Strictly speaking menopause means your final menstrual period.

More commonly it is the decade in which the ovaries stop developing eggs and there is a decline in hormone levels, most notably estrogens.

Menopause is the “change of life” brought about by biological changes that may carry with them immense physical and
emotional changes.

The root of vasomotor menopausal symptoms is the decline in estrogen levels. When this level is elevated the physical discomforts can be alleviated. Low estrogen may cause hot flushes, night sweats, vaginal atrophy and emotional displays.

Estrogen is in fact a class of hormones made up of three players – Estrone, Estradiol, and Estriol. Estradiol is the primary estrogen produced by the ovaries and is the key to the change in a woman’s body. At puberty it is instrumental in the development of breasts, genitalia and the extra layer of fat under the skin. When menstruation starts other hormones enter the picture, mainly progesterone.

From the beginning of the menstruation cycle to about day 14 estrogen flows, peaks, and then declines. At this stage (day 14) progesterone production starts to increase reaching a maximum at about day 22 after which it starts to fall dramatically (if no fertilized egg) until day 28 when menstruation occurs.

This cycle continues for the next 35-40 years.

Ovarian estrogen and progesterone begin to decline during a woman’s 30’s but do not become evident until her 40-50’s when cycles become irregular and the classic symptoms of menopause appear, i.e. night sweats, hot flushes, etc.

With this decline in estrogen the risk of heart disease, osteoporosis, and memory loss, increase.


Estrogen replacement has profound and immediate effects on menopausal symptoms (hot flushes, vaginal dryness, night sweats, sleepless nights, depression, reduced libido, lack of enjoyment of sex, urinary incontinence, vaginal and bladder infections). However taking estrogen alone increases the risk of uterine cancer. In the body, estrogen does not exist by itself, it is balanced by progesterone. It is crucial to supplement estrogen with progesterone to re-establish the natural hormone balance, because these hormones are antagonistic in many ways and block actions of each other in certain circumstances.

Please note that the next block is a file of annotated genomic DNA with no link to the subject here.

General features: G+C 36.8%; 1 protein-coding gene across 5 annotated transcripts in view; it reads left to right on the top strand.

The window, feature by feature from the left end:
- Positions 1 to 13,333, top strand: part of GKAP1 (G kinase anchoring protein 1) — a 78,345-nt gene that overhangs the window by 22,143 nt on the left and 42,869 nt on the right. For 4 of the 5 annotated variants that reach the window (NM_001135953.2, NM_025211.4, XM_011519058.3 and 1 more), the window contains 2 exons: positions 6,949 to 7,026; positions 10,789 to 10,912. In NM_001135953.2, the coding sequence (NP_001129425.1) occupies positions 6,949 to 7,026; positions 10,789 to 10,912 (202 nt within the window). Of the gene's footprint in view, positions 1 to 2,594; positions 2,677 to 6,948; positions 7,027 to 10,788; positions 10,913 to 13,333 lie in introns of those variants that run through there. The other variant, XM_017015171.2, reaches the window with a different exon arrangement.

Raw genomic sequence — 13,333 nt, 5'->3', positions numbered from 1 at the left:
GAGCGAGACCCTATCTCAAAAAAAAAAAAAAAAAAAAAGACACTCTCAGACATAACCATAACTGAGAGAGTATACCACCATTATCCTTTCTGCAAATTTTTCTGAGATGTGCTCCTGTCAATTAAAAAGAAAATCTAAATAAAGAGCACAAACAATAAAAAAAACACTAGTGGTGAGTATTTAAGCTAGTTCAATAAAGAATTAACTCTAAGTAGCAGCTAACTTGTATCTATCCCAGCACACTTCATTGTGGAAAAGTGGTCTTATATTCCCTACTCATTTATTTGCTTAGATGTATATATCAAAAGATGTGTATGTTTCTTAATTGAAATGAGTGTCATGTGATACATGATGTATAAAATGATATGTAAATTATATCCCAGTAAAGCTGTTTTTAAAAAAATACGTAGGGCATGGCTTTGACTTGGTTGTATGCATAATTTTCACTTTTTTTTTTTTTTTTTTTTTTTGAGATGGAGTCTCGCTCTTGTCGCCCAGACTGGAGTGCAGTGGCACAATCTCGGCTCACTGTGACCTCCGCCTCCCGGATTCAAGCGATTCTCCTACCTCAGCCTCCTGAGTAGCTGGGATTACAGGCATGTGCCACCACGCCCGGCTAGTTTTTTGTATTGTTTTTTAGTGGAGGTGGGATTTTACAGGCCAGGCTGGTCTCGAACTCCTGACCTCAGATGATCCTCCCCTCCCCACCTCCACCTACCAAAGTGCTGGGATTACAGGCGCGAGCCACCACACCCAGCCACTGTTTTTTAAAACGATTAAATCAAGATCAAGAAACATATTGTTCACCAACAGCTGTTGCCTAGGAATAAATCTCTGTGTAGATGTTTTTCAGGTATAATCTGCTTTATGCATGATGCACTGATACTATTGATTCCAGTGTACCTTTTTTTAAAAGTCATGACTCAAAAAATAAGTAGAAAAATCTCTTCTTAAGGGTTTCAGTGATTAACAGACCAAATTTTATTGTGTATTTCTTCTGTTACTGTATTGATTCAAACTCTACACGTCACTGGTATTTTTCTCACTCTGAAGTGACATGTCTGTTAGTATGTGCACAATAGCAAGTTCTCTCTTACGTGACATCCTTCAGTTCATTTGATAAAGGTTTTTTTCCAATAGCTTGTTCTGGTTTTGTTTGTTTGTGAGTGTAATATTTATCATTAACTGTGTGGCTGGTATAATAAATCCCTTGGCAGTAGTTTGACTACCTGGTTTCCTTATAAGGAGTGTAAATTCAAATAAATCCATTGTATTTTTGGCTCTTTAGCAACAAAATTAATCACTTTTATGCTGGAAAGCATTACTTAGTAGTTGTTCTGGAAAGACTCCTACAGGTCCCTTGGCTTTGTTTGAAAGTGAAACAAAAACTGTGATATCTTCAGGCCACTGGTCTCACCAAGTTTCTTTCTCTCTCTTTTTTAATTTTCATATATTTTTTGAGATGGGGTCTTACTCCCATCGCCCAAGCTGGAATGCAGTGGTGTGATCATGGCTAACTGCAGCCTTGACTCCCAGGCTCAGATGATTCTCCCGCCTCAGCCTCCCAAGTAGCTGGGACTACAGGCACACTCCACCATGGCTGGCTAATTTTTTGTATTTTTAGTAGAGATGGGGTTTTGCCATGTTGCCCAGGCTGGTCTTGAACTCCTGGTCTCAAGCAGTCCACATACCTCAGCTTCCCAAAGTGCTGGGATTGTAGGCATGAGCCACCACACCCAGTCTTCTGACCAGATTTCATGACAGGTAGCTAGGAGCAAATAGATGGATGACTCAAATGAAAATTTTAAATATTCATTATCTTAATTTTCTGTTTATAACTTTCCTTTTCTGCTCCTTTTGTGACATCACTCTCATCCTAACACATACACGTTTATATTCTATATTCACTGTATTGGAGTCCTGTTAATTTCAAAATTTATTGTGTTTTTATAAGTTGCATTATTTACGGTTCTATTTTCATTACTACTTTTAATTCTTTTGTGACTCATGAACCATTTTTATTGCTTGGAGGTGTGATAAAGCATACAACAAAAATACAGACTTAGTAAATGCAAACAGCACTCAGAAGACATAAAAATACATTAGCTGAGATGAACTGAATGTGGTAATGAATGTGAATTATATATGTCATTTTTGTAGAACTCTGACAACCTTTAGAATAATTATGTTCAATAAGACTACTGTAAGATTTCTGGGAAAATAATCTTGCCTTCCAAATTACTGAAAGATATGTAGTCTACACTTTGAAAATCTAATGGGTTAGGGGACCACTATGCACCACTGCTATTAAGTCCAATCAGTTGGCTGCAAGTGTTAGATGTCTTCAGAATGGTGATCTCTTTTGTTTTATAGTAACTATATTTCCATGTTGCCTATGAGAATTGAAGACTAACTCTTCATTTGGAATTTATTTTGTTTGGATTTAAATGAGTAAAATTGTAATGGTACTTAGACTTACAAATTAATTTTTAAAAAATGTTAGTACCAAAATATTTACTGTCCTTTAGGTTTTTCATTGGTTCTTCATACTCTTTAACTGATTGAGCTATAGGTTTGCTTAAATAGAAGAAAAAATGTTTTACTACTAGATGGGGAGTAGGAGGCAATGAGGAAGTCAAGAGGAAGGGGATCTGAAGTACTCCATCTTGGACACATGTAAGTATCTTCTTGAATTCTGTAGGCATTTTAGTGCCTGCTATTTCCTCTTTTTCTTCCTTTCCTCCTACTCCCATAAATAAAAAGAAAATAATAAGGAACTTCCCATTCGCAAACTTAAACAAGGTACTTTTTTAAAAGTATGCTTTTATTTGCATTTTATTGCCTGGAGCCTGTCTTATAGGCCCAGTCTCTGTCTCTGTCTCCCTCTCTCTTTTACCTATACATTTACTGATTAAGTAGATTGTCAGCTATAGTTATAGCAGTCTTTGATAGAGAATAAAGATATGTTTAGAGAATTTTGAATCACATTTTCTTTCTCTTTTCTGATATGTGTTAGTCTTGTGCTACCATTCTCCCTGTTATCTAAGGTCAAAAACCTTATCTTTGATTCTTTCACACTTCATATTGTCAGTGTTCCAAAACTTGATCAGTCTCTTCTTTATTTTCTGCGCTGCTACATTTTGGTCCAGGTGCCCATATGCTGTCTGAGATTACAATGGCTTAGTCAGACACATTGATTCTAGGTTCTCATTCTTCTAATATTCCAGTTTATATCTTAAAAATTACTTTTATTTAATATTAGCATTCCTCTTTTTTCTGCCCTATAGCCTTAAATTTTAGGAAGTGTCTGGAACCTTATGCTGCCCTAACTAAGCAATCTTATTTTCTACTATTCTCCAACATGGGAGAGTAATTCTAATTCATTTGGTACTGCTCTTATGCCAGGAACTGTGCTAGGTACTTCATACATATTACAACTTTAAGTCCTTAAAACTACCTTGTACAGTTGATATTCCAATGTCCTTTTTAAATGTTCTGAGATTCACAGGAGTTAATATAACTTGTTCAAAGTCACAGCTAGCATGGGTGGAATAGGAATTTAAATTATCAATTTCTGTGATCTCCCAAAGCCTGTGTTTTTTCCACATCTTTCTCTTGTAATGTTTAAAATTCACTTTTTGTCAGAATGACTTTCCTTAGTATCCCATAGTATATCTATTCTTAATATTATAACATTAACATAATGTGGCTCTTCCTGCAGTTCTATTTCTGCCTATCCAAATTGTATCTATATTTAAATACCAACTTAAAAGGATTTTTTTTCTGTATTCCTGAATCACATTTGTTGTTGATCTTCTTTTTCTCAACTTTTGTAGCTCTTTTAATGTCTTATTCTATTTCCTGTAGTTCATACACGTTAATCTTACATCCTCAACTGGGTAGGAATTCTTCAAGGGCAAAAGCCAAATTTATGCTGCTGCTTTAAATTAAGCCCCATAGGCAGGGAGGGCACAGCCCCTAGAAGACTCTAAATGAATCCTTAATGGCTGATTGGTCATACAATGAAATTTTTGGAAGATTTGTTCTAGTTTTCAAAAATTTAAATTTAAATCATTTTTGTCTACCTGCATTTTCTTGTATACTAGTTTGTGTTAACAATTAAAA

Considering a patient who is not taking any form of HRT, test the serum levels of estradiol, progesterone, testosterone and DHEA to obtain a baseline from which to determine a starting formula. This starting dose calculation is an educated guess as two factors are unknown i.e. the absorption rate and the level of estrogen we are aiming at. We don’t know their estrogen secretion levels in their premenopausal days, hence we don’t know where we’re aiming.

In a patient with severe estrogen deficiency problems and no history of cancer, estradiol will give the most immediate results with hot flushes disappearing within a couple of days. If the dose is too high, breast and nipple tenderness will rapidly appear and the only way to remedy this is to reduce the estradiol dose until the flushes reappear, then incrementally increase estradiol until they cease.

Using triest, which is a combination of all three estrogens (10% estrone, 10% estradiol and 80% estriol) the above problem is less likely to occur. Although a little slower, it is probably the best way to go.

Progesterone replacement is not as tricky and as long as the dose is high enough to hold the estrogen proliferation. From experience, a dose of 150-200mg of progesterone per day is usually adequate, with a Triest : Pg ratio of 1:100.

Testosterone is also very important, and not only for the libido consideration. Testosterone may also be considered a weak estrogen as it also breaks down to estrone and estradiol. Also it is a natural antidepressant – particularly noticeable in women who have had hysterectomies.

DHEA, is also a good addition for several reasons, the main being that because DHEA itself is metabolised to testosterone, estrone and estradiol, it helps to balance the formula if it is not exactly “spot-on”. The independent effects of DHEA, namely that feeling of well being, should not be overlooked.

The form that we make our Natural hormone replacement in is called a troche and a typical female HRT dose is:

  • Triest 1-5mg
  • Progesterone 50-200mg
  • Testosterone 0.5-5mg
  • DHEA 5-25mg


Don’t give up on hormone replacement therapy after a month. Some women on HRT will notice results immediately while others may not for several months. In these cases spend 3-4 months noting symptoms and adjusting hormone doses to devise a personalised HRT program.

Exercise has a decidedly beneficial effect on hormone balance and women who participate in regular physical activity have an easier transition through menopause with noticeably fewer hot flushes. At least three to four hours per week of moderate exercise is recommended.

Read our SIGNS AND SYMPTOMS document and take the HORMONAL TEST